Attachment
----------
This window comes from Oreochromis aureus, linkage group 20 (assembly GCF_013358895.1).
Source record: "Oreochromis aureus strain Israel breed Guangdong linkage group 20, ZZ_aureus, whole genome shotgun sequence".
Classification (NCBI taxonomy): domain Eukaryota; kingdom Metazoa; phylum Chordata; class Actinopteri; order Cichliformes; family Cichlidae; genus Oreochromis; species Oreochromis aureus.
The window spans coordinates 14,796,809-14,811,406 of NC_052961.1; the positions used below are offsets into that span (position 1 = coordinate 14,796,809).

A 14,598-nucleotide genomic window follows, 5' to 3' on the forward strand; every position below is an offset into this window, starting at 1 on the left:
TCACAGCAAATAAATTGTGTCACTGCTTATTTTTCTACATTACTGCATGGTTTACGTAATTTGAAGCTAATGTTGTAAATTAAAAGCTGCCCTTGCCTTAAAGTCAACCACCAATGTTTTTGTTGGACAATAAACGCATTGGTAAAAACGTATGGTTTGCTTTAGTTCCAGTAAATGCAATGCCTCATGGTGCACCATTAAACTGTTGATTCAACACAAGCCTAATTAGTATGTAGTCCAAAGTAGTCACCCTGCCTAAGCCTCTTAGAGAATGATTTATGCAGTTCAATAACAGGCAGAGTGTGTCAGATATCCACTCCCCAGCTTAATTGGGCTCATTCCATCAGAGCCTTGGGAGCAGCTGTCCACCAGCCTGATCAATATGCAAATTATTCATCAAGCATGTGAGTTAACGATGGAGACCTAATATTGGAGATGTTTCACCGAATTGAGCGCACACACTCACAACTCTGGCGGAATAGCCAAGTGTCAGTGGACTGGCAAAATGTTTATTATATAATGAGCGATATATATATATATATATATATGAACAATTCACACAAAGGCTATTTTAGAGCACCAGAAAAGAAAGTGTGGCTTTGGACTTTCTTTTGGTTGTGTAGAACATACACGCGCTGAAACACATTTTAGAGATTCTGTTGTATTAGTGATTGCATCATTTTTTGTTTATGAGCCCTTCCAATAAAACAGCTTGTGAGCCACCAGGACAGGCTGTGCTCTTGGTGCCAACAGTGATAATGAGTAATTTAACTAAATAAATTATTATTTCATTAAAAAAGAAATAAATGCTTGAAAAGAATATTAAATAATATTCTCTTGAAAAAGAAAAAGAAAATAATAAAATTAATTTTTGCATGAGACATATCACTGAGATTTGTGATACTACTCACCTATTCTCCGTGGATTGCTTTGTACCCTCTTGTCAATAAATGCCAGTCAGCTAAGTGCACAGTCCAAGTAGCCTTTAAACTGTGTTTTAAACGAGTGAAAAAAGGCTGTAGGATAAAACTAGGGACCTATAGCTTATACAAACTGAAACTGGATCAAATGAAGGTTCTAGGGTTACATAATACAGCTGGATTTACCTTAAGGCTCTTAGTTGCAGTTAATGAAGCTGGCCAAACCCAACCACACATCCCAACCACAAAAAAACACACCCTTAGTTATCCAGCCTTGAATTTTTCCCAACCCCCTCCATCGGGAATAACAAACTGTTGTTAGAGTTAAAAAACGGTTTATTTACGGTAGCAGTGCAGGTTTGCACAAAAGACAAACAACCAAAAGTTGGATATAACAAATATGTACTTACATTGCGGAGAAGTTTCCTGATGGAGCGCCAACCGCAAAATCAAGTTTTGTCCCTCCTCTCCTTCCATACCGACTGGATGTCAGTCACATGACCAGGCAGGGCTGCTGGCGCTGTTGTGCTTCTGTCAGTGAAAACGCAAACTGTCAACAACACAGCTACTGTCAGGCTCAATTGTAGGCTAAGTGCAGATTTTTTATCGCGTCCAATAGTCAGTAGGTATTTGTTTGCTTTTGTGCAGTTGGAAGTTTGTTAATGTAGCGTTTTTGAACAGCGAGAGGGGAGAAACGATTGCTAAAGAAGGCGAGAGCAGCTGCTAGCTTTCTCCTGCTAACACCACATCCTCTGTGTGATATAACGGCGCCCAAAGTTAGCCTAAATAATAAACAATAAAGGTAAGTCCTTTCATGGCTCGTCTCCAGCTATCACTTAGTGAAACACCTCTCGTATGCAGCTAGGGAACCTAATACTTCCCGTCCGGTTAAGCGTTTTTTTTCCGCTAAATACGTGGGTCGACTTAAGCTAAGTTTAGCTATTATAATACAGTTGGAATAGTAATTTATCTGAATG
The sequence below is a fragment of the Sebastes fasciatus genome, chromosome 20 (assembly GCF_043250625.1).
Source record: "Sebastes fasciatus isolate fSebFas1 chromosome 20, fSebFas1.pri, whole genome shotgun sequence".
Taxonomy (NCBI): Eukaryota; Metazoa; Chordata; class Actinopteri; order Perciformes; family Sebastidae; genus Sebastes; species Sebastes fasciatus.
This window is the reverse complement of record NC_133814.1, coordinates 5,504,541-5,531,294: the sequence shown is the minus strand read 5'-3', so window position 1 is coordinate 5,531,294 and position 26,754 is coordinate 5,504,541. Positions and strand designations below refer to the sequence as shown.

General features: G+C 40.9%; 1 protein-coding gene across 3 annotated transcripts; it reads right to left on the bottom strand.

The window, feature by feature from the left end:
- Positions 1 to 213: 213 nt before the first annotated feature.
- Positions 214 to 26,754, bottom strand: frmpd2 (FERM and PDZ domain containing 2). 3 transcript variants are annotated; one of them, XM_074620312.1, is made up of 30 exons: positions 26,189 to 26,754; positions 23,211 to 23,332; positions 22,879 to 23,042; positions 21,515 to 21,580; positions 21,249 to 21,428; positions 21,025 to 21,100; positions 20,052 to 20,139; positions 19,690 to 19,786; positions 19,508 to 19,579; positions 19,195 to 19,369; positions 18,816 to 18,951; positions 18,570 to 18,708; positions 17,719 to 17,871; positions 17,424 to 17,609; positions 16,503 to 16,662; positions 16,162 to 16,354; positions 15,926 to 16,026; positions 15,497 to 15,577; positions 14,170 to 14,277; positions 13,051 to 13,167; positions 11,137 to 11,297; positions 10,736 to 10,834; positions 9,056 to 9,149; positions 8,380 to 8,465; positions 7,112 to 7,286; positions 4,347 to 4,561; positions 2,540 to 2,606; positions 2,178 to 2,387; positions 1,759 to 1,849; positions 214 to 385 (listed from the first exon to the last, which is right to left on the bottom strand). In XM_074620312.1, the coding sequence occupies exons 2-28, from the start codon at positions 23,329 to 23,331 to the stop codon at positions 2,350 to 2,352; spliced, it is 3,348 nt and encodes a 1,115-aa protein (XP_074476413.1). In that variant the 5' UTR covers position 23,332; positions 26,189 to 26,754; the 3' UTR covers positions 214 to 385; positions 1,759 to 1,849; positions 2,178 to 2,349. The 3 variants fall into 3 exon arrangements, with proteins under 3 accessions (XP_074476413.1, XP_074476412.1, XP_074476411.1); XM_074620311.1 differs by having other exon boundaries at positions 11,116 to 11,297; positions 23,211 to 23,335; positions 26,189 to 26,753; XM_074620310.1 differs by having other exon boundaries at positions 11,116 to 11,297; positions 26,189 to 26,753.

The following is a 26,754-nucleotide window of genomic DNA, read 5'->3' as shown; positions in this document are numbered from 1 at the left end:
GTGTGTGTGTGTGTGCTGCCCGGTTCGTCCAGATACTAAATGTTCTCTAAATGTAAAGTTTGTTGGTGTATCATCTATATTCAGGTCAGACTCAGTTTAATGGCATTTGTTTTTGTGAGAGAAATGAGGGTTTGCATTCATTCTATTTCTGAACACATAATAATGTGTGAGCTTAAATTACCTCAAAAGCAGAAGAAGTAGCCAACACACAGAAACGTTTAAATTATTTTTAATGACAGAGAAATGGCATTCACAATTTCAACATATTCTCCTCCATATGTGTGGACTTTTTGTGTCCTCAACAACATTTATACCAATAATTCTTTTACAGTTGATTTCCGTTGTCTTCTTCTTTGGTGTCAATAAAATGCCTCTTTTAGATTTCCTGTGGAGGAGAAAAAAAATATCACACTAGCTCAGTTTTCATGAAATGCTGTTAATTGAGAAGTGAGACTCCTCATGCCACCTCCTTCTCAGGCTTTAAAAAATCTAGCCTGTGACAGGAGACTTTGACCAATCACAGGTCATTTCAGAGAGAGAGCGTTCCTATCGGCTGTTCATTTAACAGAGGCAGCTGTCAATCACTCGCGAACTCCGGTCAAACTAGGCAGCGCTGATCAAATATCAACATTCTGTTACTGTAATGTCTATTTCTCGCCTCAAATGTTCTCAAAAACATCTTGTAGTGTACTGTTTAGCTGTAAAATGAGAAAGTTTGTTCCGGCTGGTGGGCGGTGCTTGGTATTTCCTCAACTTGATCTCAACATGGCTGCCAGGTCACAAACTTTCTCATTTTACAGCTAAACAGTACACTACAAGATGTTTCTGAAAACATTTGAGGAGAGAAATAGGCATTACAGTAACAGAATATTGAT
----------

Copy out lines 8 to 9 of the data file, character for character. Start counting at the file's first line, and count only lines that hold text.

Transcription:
Source record: "Sebastes fasciatus isolate fSebFas1 chromosome 20, fSebFas1.pri, whole genome shotgun sequence".
Taxonomy (NCBI): Eukaryota; Metazoa; Chordata; class Actinopteri; order Perciformes; family Sebastidae; genus Sebastes; species Sebastes fasciatus.